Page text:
In Chinese culture day arrived when Chu Ying (or Chu Lung) with his body of a red snake, opened his eyes, and nigh felt when he closed his eyes. Winter and summer came into being depending on the strength of his breath.
We may find stories that by the crying of the gods, because man did something wrong, the tears poured down and came to flood the country.
In Chinese myths the great mass of water that covered the land was a primordial condition that, above: else, prevented man from engaging in agriculture. Because the deluge did not recede of itself, the labours of a hero were required to alleviate the situation.
The story of Da Yu, Yü the Great (Tamer of the Flood) has thus been viewed as a myth involving the creation of Chinese society and not as a retribution for sin nor an attempt to destroy mankind.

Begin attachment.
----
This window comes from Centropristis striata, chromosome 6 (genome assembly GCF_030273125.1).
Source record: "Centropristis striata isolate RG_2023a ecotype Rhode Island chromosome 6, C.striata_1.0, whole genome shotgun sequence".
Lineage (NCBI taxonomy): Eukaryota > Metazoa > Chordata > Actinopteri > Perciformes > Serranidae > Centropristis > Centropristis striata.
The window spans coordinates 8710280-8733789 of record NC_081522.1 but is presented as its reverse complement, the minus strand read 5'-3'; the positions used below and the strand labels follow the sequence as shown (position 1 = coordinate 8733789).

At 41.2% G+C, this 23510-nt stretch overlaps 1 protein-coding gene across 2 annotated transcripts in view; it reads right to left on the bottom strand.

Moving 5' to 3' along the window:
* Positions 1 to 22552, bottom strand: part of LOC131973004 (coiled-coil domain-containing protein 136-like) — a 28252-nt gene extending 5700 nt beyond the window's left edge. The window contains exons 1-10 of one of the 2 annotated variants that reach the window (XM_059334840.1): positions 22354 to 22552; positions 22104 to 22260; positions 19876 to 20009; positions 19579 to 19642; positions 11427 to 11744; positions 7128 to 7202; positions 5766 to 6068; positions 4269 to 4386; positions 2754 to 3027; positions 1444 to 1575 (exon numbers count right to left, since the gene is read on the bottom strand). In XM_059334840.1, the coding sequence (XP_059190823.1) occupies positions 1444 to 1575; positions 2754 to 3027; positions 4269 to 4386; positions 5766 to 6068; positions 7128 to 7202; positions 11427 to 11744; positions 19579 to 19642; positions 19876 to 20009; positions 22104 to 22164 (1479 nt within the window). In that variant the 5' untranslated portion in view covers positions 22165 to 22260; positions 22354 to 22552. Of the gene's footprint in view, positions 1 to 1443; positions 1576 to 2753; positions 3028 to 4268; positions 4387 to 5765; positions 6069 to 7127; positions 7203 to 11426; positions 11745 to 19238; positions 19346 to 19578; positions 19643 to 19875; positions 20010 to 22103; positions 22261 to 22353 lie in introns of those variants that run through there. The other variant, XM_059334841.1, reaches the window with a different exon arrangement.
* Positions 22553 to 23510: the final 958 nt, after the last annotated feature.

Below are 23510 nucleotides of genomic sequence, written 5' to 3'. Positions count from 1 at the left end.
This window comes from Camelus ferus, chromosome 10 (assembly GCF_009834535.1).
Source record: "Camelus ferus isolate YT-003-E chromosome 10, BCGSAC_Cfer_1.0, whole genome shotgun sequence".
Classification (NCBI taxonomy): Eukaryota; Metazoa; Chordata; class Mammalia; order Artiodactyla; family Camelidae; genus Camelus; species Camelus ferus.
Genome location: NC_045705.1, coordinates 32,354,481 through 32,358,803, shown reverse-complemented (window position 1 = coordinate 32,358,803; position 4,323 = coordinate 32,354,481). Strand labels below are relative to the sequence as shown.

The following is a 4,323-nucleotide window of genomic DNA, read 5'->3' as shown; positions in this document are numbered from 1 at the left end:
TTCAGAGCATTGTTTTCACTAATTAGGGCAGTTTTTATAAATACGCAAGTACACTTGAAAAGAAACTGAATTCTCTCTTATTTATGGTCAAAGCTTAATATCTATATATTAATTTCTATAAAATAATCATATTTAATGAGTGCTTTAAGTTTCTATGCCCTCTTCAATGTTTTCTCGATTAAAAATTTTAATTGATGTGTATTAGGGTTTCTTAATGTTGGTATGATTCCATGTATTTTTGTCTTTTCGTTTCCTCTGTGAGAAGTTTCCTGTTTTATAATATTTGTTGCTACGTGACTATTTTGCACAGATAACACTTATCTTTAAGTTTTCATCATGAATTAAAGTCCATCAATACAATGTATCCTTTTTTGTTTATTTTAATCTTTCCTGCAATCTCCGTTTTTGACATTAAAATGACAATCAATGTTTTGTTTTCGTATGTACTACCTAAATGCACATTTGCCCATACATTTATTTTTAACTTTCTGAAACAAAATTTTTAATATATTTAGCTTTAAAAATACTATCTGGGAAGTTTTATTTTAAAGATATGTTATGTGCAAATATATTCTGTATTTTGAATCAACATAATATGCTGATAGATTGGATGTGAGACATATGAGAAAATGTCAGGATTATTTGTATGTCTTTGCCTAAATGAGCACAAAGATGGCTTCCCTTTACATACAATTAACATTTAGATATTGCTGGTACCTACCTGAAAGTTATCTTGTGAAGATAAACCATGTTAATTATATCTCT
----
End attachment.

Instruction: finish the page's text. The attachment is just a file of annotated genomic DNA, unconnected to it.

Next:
In Chinese mythology, the Tamer of the Flood is a saviour-hero and reputed founder of China’s oldest dynasty, the Xia. In one legend, among many we find the story of Da Yu’s extraordinary birth, wherein a man called Gun or Kun was given charge of controlling a great deluge. To dam the water, he stole from heaven what seems to have been a piece of magic soil or mould. Variously interpreted as the breathing, the living, or the swelling clod of earth from which plants grow. The theft so angered the gods in heaven, that the harder Kun worked, the higher the waters rose.
Angered by the theft, the Lord on High (Shangdi) issued an order for his execution. After three years Gun’s miraculously preserved body was slit open and a son brought forth. This was Da Yu who, after years of strenuous labour, provided outlets to the sea through dredging, with the aid of dragons, thus making the world suitable for human habitation.
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